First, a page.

The value of exit interviews is directly correlated to what you will do with the information, and the number of interviews you do. If you have a low number of folks you want to do these on, the value of the information will be less valuable and more influenced by individual bias. If you don’t do anything with the information, or don’t trust the reliability of the interviewee, why bother???
I have seen these used in the past by clients to focus on areas where they suspect problems – the usual ones of training, supervision issues, orientation. The biggest help they have gained is in revising the orientation and training processes. The most helpful questions have been "How would you change the training/orientation process? What did we not teach you that you now realize would have been incredibly helpful?"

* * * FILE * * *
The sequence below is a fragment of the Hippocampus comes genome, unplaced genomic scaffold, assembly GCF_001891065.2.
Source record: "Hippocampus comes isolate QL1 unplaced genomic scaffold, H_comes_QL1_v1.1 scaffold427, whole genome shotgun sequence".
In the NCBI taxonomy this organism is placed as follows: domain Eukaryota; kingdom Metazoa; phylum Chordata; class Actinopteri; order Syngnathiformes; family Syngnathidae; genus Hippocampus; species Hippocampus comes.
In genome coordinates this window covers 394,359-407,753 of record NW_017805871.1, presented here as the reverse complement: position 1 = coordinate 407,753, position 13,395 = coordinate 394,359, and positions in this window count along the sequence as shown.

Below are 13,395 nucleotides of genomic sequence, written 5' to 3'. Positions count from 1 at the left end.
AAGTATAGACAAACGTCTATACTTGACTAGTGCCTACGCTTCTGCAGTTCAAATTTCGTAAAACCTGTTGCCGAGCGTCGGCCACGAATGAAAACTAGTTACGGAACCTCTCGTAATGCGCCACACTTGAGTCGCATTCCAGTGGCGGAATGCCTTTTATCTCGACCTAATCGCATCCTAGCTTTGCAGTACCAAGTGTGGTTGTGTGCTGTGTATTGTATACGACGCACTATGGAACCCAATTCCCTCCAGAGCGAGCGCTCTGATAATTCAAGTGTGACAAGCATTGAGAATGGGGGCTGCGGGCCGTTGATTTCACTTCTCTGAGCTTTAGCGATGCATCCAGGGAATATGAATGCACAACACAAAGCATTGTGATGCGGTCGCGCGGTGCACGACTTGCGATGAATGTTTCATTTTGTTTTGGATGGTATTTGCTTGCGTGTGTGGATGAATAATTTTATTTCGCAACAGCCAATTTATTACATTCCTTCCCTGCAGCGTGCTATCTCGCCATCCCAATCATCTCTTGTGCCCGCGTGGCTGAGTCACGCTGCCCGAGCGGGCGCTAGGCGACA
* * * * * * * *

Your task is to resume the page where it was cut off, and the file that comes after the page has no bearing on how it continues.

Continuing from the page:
Believe it or not, many clients don’t ask questions about the departing employee’s new wages, hours, and benefits provided by their new employer; these clients utilize other methods to ensure a competitive place in the marketplace.